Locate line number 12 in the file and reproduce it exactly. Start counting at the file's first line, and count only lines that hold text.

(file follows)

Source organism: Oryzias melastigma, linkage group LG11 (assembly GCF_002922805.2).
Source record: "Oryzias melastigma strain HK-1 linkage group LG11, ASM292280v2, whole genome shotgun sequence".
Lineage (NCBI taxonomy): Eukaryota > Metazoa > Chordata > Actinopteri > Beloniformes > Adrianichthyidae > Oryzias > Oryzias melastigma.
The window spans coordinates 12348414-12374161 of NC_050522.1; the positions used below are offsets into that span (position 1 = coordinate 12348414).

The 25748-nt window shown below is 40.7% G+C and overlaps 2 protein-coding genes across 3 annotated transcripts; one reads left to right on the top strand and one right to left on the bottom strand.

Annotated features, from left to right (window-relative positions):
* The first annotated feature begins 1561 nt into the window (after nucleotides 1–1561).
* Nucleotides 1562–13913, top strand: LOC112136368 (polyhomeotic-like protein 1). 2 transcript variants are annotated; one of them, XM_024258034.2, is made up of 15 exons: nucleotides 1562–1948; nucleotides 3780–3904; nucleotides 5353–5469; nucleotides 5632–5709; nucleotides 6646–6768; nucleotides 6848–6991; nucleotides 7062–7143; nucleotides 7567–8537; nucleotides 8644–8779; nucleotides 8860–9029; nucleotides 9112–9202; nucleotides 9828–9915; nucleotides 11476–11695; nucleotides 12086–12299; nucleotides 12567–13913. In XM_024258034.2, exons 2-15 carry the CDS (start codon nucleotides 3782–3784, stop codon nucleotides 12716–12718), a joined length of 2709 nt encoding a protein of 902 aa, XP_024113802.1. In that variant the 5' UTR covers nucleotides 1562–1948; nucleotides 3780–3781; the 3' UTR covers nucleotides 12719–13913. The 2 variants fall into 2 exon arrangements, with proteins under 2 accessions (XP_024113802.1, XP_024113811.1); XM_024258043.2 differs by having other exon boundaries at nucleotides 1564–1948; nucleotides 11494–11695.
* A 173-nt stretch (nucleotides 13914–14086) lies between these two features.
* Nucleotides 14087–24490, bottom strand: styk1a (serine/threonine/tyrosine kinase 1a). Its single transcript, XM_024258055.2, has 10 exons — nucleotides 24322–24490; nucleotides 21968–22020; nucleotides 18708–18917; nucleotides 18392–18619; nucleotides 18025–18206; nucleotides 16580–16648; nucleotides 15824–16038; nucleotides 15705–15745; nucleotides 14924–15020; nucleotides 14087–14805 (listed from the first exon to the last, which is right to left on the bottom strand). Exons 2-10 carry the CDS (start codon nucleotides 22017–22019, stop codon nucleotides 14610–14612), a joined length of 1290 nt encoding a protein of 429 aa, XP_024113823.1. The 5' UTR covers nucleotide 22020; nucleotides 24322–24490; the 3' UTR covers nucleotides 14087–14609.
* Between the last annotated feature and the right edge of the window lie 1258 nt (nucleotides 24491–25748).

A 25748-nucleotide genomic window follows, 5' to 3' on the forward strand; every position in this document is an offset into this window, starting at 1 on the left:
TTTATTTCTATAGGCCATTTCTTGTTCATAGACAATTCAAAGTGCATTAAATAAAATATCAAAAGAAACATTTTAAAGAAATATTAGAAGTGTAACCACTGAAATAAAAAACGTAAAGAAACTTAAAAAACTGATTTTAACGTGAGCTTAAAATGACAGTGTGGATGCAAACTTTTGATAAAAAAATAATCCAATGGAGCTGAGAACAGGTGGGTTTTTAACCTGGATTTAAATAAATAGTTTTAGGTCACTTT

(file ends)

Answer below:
A 25748-nucleotide genomic window follows, 5' to 3' on the forward strand; every position in this document is an offset into this window, starting at 1 on the left: